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I take a moment to celebrate my 80th blog post by veering away from the fine and performance arts to share a few thoughts about fiber arts, in which I am also heavily involved. I have been knitting for about as long as I have been reading, and I take great joy in the ongoing learning that is required for excellence in any true craft. The past few years have seen new forays into natural dyeing, weaving and spinning, and the achievement of a long-time dream of opening an Etsy shop to sell my wares.

Enjoying knitting and understanding its full process, from animal to garment, are not quite the same things. In the past two decades knitting has exploded in popularity, filling the internet with podcasts and indie dyers; there are retreats, conventions and fiber festivals everywhere. At the same time, the craft has also moved farther and farther away from the slow process of transforming animal and plant-based fibers into warm items that allow us to live in comfort, towards something more highly processed and commodified. Like everyone, I love visiting yarn stores and attending fiber events, wallowing in the now glorious choices of yarns and colors from all over the world. I remember well when our only choices were worsted weight Germantown wool or acrylic Red Heart; how wonderful that now we can find alpaca and cashmere and lambswool and qiviut and buffalo and silk and ramie and linen and cotton and soy and corn and hemp and many other fibers, in every color of the rainbow. With this extraordinary plenty has also come industrial application meant to make these fibers “easy care,” and it is hard now to find wool yarn, especially sock yarn, that has not been treated with the superwash process. At least in North America, this yarn is ubiquitous, and I am alarmed that all the talented independent hand dyers and small yarn makers are using this yarn base almost exclusively. There are very few yarn companies now who are making lines of non-superwash (that is, normal) sock wool, and they are mainly in Europe.  Some have developed a superwash process that purports to be more eco-friendly.

What is the problem with superwash wool? Anna of the Dünkelgrun podcast, a knitter and chemist living in Switzerland, has outlined it very clearly in one of her podcasts. (You can find links to her podcasts and other fiber science information at https://dunkelgrun.com/). The process uses chlorine and a great deal of water, leaching toxic chemicals into the environment. Sometimes polymers are also applied to the yarn – I can attest to this, having tried the burn test on some superwash yarns. Light a piece of wool with a match; it should smell like burning hair, but if some of it melts like acrylic, then there is plastic in there somewhere. All of this processing is to strip the wool fibers of their natural scales, which causes wool to felt and shrink – in other words, to make it behave not like wool, and allow people to throw their knitted items into the washing machine.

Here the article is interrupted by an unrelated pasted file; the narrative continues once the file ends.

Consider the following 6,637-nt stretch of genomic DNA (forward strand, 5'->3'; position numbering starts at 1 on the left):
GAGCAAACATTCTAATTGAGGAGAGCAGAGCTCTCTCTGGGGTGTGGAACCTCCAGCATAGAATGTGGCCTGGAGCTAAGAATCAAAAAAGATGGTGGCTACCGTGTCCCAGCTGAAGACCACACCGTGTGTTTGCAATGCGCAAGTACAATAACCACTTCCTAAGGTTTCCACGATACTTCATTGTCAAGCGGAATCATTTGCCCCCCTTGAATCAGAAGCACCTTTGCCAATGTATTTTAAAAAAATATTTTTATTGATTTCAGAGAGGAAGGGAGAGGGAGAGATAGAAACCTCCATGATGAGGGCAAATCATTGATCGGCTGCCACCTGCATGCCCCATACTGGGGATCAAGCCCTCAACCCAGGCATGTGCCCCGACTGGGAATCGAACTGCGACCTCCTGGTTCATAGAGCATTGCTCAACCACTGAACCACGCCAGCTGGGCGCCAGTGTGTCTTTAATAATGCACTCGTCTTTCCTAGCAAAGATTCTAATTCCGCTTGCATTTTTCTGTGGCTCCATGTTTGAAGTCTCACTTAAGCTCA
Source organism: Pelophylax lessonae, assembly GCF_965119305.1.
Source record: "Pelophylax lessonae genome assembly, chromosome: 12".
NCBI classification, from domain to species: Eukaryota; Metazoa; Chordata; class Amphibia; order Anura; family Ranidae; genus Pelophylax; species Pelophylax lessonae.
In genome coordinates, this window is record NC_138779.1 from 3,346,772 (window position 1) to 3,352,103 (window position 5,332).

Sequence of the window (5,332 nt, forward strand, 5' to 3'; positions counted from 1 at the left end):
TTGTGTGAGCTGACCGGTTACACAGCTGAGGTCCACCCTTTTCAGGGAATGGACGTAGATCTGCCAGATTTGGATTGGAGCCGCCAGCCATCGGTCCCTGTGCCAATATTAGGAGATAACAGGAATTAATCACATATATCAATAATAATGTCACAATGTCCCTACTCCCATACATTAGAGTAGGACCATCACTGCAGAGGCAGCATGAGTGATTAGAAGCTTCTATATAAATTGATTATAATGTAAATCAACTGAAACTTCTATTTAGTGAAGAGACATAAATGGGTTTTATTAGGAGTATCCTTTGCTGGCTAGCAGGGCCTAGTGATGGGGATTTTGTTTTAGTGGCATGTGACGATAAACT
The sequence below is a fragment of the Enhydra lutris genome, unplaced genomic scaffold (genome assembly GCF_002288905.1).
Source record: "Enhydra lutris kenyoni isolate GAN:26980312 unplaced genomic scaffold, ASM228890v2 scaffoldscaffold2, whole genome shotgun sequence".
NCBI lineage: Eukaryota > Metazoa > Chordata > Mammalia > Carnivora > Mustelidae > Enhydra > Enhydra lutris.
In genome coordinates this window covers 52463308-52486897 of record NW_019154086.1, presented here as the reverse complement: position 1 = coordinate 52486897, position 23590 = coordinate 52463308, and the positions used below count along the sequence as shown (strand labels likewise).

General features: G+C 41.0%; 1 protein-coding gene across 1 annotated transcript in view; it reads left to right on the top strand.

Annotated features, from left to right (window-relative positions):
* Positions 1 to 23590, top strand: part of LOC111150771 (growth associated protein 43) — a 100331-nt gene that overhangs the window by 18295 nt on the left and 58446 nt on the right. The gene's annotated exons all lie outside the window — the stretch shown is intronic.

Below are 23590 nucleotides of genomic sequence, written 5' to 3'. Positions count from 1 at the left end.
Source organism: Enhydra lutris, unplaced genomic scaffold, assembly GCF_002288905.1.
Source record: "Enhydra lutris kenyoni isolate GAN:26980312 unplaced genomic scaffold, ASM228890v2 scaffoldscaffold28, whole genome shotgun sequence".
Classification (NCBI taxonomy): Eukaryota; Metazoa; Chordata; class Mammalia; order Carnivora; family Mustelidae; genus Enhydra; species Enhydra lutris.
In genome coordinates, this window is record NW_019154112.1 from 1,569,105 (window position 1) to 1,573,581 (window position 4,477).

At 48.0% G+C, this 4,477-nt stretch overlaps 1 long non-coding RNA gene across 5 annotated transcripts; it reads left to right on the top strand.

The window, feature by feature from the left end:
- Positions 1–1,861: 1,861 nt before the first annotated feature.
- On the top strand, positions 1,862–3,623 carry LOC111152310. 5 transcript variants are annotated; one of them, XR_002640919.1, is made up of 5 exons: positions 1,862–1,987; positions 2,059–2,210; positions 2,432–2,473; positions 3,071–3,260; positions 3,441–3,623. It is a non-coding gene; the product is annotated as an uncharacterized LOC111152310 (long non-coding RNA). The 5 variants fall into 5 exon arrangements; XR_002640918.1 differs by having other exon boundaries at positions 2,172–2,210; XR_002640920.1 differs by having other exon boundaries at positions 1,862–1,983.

When did we get so lazy or so busy that we cannot hand wash a sweater? Actually, with proper care, woolen socks and some garments, not superwash, can be washed in front loading machines on the wool cycle, and air dried. I have done this myself with my hand knit socks, and over a period of twenty years none have ever shrunk or felted. To be sure, some sock yarn contains a small amount of nylon to strengthen it, but even this is being tested now for better environmental choices, such as adding silk, alpaca or ramie to the sock wool instead. To my view, the superwash process is just not necessary. Some other knitters, spinners and podcasters have been voicing concerns about these issues, and championing natural alternatives. I salute Melissa of Knitting the Stash (https://knittingthestash.wordpress.com/), Am of Oysters and Purls (https://www.oystersandpurls.com/) and Sarah of Fiber Trek (http://fiber-trek.squarespace.com/) for their work in helping us remember where the wool comes from, and that sustainability is vital.

Some time ago I knitted an alpaca, wool and silk scarf for an outdoorsy friend. The second that scarf came into her household her dog Molly, a labrador and retriever mix, had it in her mouth. To this day, years and many washes later, my friend cannot leave the scarf unattended because Molly’s interest is intense. To us it is a warm and pretty knitted scarf; to Molly it smells of the alpaca it came from….her sense of smell perceives, as we cannot, how very close that fiber is to its animal source.

To be sure, I am an urban knitter and stand on no strong platform that we should all be out there shearing sheep and skirting fleece. For one thing I am allergic to nearly every animal on the planet; I feel quite lucky that I can knit without sneezing. But it behooves we who make to nurture respect for, and a connection to, the slow process of animal-to-garment. Part of the delight and value of hand crafting is that we carry on techniques that have evolved in our species over thousands of years, have allowed us to survive and flourish, and have created comfort and beauty in our world. Industrial practices such as the superwash process create more problems than they solve, and stand firmly between us and those traditional crafts, the generous animals who share their bounty with us and the planet we share. I appeal to the indie dyers, spinners and yarn makers out there to help us move away from this practice of chemical intervention; let’s find other bases and solutions to carry on our wonderful craft, and create harmony without harm.

©Melody S. Owens, Poets Sinews, 2018. Reuse with permission. https://www.etsy.com/shop/MelodyOwensKnits